Post and Gatty's Round The World Flight Crosses Russia!
Map of the USSR, published in 1931, which includes a portion of Post and Gatty's record breaking flight around the world, crossing Russia in June, 1931. The complete route went from New York via Harbour Grace (Newfoundland), Chester (England), Hanover and Berlin (Germany), Moscow, Nova Sibirsk, Irkutsk, Blagovestchensk and Khabarovsk (Russia), Nome (Alaska), Edmonton (Canada) and then back to New York.
The map shows Estonia, Lativa and Lithuania as independent states.
Leningrad and Stalingrad both shown. A note regarding Peary reaching the North Pole on April 6, 1909 appears.
Post & Gatty
In 1931, American Aviator Wiley Post asked Australian Aviator Harold Gatty to accompany him on an effort to break the world record for circumnavigating the earth, which was previously set at 21 days by the Graf Zeppelin airship. Gatty accepted, hoping to demonstrate the effectiveness of his navigation methods. The journey began on June 23, 1931, at Roosevelt Field in New York, and followed a 15,000-mile course across Europe, Russia, and Siberia, due to the lack of suitable airfields nearer the equator.
Post and Gatty crossed the Atlantic in a record time of 16 hours and 17 minutes and continued to Berlin, Moscow, and Khabarovsk, then crossed the Bering Sea, landing on the beach near Solomon, Alaska, then to Edmonton, Alberta, arriving finally back at Roosevelt Field after 8 days, 15 hours, and 51 minutes.
Rand McNally & Co. is a large American map and navigation company best known for its annual atlases. The company got its start in 1856, when William Rand opened a print shop in Chicago. He was joined in 1858 by a new employee, Andrew McNally. Together, the men established their namesake company in 1868. Originally, the company was intended to print the tickets and timetables for the trains running to and through Chicago; their first railway guide was published in 1869.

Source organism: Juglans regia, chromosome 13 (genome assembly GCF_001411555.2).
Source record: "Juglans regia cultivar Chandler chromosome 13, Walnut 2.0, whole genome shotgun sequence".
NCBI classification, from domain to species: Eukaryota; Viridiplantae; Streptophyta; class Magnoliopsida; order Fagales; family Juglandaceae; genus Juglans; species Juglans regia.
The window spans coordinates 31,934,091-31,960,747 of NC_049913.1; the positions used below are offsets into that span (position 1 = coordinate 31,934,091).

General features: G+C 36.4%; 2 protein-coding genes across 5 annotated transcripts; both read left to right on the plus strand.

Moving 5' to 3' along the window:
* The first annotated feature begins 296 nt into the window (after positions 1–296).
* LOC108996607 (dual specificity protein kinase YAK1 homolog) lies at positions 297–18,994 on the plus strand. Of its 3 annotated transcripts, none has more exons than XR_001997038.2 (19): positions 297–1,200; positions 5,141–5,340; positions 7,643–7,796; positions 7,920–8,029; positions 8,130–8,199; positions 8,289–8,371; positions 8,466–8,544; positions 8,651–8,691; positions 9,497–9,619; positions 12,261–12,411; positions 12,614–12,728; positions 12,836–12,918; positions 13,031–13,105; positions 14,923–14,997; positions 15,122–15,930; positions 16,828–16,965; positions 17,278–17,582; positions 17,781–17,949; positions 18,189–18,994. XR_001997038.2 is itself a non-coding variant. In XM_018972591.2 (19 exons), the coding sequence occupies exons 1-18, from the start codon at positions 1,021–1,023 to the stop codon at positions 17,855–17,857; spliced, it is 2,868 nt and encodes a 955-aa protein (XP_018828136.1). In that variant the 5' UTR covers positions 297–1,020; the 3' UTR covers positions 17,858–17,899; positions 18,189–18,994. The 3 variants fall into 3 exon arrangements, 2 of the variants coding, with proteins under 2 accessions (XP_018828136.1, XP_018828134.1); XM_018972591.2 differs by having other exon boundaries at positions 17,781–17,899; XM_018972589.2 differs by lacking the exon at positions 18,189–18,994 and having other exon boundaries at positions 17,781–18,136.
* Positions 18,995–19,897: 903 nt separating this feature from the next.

By 1870, they had shifted from just printing to publishing directories, travel guides, and newspapers. Their first map appeared in 1872 in a railway guide. The map was produced using a new wax engraving method, a cheaper process that gave the company an edge.
By 1880 Rand McNally had entered the education market with globes, wall maps, and geography texts for students. In 1923, Rand McNally published the first Goode’s World Atlas, named after its editor, Dr. J. Paul Goode. For generations afterward, this would be the standard classroom atlas.
In 1899, William Rand left the company, but McNally and his family remained, controlling the company for over a century. In 1904, they published their first road map intended for automobiles and by 1907 were publishing Photo-Auto Guides, which combined photography and mapping to help drivers. In 1924, they produced the Auto Chum, a precursor to their famous road atlases. Rand McNally would remain the leader in road maps and atlases throughout the twentieth century.
In 1937, Rand McNally opened its first store in New York City. Ever on the frontier of technology, Rand McNally pioneered the scribing process for printing tickets in 1958 and printed their first full-color road atlas in 1960. Arthur Robinson developed his now-famous projection of Rand McNally in 1969. By the 1980s, the company was exploring digital reproduction and digital databases of maps for truckers. In the 1990s, they lead the charge to develop trip-planning software and websites. Today, most of its products are available online or in a digital format, including maps for tablets and phones.